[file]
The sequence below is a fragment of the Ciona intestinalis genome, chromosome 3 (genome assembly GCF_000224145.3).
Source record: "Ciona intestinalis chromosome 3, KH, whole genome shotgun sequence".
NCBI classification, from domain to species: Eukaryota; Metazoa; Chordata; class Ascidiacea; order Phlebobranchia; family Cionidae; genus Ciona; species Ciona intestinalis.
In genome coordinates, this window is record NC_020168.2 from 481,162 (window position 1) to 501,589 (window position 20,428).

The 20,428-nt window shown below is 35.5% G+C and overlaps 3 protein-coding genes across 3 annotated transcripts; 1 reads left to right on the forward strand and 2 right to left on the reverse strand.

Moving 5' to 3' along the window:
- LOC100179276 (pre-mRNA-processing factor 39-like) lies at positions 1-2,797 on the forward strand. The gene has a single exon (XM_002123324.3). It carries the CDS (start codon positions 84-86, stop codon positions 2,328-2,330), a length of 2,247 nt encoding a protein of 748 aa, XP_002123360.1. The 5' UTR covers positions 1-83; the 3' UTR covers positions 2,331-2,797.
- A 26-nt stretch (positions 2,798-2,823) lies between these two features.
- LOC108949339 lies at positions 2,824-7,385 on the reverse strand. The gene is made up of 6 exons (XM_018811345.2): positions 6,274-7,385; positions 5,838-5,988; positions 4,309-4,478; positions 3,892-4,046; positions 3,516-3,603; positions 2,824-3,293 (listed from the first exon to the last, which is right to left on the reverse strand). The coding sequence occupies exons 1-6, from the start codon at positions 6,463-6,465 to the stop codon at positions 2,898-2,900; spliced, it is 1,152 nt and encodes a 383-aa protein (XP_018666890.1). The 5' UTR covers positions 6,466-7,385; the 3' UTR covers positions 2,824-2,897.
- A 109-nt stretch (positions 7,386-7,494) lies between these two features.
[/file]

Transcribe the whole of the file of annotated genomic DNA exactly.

The sequence below is a fragment of the Ciona intestinalis genome, chromosome 3 (genome assembly GCF_000224145.3).
Source record: "Ciona intestinalis chromosome 3, KH, whole genome shotgun sequence".
NCBI classification, from domain to species: Eukaryota; Metazoa; Chordata; class Ascidiacea; order Phlebobranchia; family Cionidae; genus Ciona; species Ciona intestinalis.
In genome coordinates, this window is record NC_020168.2 from 481,162 (window position 1) to 501,589 (window position 20,428).

The 20,428-nt window shown below is 35.5% G+C and overlaps 3 protein-coding genes across 3 annotated transcripts; 1 reads left to right on the forward strand and 2 right to left on the reverse strand.

Moving 5' to 3' along the window:
- LOC100179276 (pre-mRNA-processing factor 39-like) lies at positions 1-2,797 on the forward strand. The gene has a single exon (XM_002123324.3). It carries the CDS (start codon positions 84-86, stop codon positions 2,328-2,330), a length of 2,247 nt encoding a protein of 748 aa, XP_002123360.1. The 5' UTR covers positions 1-83; the 3' UTR covers positions 2,331-2,797.
- A 26-nt stretch (positions 2,798-2,823) lies between these two features.
- LOC108949339 lies at positions 2,824-7,385 on the reverse strand. The gene is made up of 6 exons (XM_018811345.2): positions 6,274-7,385; positions 5,838-5,988; positions 4,309-4,478; positions 3,892-4,046; positions 3,516-3,603; positions 2,824-3,293 (listed from the first exon to the last, which is right to left on the reverse strand). The coding sequence occupies exons 1-6, from the start codon at positions 6,463-6,465 to the stop codon at positions 2,898-2,900; spliced, it is 1,152 nt and encodes a 383-aa protein (XP_018666890.1). The 5' UTR covers positions 6,466-7,385; the 3' UTR covers positions 2,824-2,897.
- A 109-nt stretch (positions 7,386-7,494) lies between these two features.